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TELLURIDE, Colo. — One of the more thought-provoking films at this year’s Telluride Film Festival is The Central Park Five, a new documentary co-written and co-directed by the legendary filmmaker Ken Burns, his 29-year-old daughter Sarah Burns, and her husband David McMahon. The two-hour film revisits one of the highest-profile crimes (the brutal rape of a 28-year-old white jogger in Central Park in 1989) and miscarriages of justice (the imprisonment of five young black men for the crime, despite their denials and a lack of evidence) in American history, with the participation of all five wronged men (four on camera and one via audio only). The film, which premiered at Cannes in May, will play at Toronto next week, and will be released theatrically by Sundance Selects on a date that has not yet been determined, had its first North American screenings here on Friday, Saturday, Sunday. Like the case that it chronicles, it has provoked vigorous discussion and debate.
While the big name associated with the film is obviously Ken Burns, it seems to me that it was his daughter Sarah who was the driving force behind this doc. She told the audience at the film’s Sunday screening, “I’ve been working on this for 10 years.” It all started for her when she met two of the titular five men while working as an intern at a law firm, and began to learn about their case. She used it as the subject of her college thesis, and then a book, and now this film, noting, “It makes me very angry, and I hope it makes you angry too.”
That it did for virtually everyone in attendance. As demonstrated through archival news footage and newspaper clippings, this case embodied everything that was wrong with New York City in the mid- to late-eighties: troubled black youth, corrupt law enforcers, and prosecutors who were more anxious to do things that appeared to be fighting crime than they were to do the things necessary to actually fight crime in order to try to quell public unrest and vigilantism. Unfortunately, this cocktail of problems landed five not guilty — if not exactly “innocent” — young men in prison for most of their youth for a crime that they did not commit.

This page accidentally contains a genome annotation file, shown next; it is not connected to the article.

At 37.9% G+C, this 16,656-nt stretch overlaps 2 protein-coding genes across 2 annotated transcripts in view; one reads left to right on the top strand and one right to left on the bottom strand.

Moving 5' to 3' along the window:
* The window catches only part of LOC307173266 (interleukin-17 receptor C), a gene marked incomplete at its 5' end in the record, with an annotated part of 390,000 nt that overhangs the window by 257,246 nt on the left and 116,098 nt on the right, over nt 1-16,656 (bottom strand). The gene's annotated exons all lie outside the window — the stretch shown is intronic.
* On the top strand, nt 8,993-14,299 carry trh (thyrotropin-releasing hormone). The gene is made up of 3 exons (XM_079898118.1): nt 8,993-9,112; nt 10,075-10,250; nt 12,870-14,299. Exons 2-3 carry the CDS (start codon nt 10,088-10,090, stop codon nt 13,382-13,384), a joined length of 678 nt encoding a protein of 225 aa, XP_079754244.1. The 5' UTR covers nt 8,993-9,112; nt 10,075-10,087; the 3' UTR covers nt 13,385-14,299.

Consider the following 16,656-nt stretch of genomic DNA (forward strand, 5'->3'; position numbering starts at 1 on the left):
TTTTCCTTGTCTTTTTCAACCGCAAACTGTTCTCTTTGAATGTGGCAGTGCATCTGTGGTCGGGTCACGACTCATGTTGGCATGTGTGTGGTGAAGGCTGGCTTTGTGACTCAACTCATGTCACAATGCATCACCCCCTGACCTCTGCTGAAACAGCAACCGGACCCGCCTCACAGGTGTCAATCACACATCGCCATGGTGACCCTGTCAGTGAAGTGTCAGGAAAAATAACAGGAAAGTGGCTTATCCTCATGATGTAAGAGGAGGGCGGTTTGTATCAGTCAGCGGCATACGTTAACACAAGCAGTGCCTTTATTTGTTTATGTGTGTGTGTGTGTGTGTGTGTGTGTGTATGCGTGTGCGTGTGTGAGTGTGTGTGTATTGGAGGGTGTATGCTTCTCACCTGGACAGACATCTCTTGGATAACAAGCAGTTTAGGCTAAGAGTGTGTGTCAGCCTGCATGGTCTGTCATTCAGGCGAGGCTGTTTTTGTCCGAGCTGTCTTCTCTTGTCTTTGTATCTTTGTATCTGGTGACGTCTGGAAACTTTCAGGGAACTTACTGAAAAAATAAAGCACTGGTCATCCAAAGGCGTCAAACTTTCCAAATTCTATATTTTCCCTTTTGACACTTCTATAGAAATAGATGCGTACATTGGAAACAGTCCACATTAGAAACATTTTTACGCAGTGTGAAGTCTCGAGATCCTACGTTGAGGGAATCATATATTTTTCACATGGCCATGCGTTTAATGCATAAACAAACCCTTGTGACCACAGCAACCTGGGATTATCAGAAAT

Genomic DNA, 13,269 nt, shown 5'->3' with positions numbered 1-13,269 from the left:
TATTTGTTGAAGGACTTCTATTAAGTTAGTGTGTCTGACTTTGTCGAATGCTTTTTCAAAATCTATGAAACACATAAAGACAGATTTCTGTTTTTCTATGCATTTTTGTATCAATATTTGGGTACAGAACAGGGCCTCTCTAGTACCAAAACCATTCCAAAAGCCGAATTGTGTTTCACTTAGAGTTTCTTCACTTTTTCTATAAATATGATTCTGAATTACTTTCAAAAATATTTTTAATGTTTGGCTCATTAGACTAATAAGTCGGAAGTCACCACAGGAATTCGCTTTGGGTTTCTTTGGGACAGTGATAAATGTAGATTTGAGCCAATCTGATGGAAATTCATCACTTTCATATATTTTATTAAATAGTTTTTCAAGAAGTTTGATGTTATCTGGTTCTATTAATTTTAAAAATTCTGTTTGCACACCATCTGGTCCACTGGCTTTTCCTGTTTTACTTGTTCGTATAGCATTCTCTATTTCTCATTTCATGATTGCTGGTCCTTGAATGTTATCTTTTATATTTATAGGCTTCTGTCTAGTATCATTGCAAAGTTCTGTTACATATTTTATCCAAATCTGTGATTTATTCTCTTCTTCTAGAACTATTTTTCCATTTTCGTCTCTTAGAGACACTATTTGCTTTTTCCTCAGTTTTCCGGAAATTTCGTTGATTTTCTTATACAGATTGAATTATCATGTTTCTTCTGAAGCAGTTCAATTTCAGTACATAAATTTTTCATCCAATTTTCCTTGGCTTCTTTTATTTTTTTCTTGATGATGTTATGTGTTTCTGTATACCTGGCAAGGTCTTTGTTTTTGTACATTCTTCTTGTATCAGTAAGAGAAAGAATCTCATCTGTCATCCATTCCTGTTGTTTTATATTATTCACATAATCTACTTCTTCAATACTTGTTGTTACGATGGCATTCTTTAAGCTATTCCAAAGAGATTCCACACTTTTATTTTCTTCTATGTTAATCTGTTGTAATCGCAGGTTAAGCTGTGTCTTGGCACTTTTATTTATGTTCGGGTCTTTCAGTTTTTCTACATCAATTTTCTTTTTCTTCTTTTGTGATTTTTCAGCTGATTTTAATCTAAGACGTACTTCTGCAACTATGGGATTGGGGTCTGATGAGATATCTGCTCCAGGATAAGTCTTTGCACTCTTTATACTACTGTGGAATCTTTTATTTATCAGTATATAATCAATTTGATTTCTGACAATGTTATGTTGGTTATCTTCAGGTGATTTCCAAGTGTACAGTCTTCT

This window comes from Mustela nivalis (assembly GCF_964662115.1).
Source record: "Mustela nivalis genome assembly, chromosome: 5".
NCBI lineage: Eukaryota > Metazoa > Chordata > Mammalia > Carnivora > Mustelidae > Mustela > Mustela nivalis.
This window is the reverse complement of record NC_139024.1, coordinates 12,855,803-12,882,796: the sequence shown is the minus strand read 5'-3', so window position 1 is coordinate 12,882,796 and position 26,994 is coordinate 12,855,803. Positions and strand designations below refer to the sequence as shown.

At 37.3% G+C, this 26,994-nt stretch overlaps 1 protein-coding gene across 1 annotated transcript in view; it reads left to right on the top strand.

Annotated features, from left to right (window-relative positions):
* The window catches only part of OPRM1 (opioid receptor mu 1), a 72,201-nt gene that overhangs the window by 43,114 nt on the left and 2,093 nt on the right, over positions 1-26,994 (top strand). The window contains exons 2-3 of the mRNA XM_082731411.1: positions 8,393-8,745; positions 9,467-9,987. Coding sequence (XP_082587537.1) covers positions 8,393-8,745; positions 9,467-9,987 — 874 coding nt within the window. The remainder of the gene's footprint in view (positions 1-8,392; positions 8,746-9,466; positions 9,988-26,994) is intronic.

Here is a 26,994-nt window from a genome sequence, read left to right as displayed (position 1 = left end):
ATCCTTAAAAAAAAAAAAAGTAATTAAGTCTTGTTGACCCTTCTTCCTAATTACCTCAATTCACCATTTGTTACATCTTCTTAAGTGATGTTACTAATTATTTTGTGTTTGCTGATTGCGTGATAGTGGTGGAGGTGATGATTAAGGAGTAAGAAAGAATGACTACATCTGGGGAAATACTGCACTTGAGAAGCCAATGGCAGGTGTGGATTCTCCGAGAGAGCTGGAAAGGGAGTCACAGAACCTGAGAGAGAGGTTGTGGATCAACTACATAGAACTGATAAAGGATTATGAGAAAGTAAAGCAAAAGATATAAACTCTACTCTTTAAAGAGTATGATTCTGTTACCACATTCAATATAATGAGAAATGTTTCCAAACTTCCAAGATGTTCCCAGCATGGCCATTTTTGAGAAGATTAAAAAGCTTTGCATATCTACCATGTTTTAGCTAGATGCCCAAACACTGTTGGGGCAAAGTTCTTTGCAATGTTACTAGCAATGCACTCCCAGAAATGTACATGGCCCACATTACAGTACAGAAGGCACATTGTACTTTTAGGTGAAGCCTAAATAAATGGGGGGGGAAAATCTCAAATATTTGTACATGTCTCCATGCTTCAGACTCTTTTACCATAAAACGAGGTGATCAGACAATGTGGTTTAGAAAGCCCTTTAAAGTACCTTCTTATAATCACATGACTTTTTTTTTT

What makes the doc especially powerful is that the five men themselves discuss happened to them on that fateful night 13 years ago, as well as what led up to it and what ensued afterwards. It paints a shameful picture — namely, that the people in whom we are all told to place our trust aren’t always worthy of it, and certainly were not in this case.
What makes the doc problematic — to me, at least — is the fact that it largely glosses over the fact that these five young men weren’t exactly choir boys. Nothing that they ever did deserved the sort of punishment that they received — but the fact of the matter is that they never would have been arrested that night in the first place if they hadn’t been out breaking the law, a fact that is mentioned in the film almost in passing. (They were part of a large group of neighborhood youths who were “wilding,” or causing trouble for trouble’s sake — intimidating passersby, throwing rocks at bicyclists, and brutally assaulting a homeless man — not unlike the Droogs in A Clockwork Orange.)
I mention this only because I think that a doc is most credible when it gives equal consideration to all of the facts. When a film instead tries to whitewash history by emphasizing only the things that support a specific narrative — for example, showing some of the five in their little league uniforms or playing around the house back when they were kids, ostensibly to illustrate that they were not “bad kids” — I think it causes a discerning observer to wonder if other things are being withheld, as well. (I raised similar concerns upon seeing the various docs that have been made about the “West Memphis Three,” who were also terribly wronged, but should not be portrayed as saints, either, for they were not. Showing who they really were does not detract from the outrageousness of what befell them.)
Despite these gripes, I felt — and I think most others felt — that Central Park Five is a very well-made and engrossing film. One never knows how the famously quirky documentary branch of the Academy will respond to a film, and I will be interested to see if they find room for one or both of the two 2012 films that try to get to the bottom of an infamous crime — the other being Amy Berg‘s West of Memphis.
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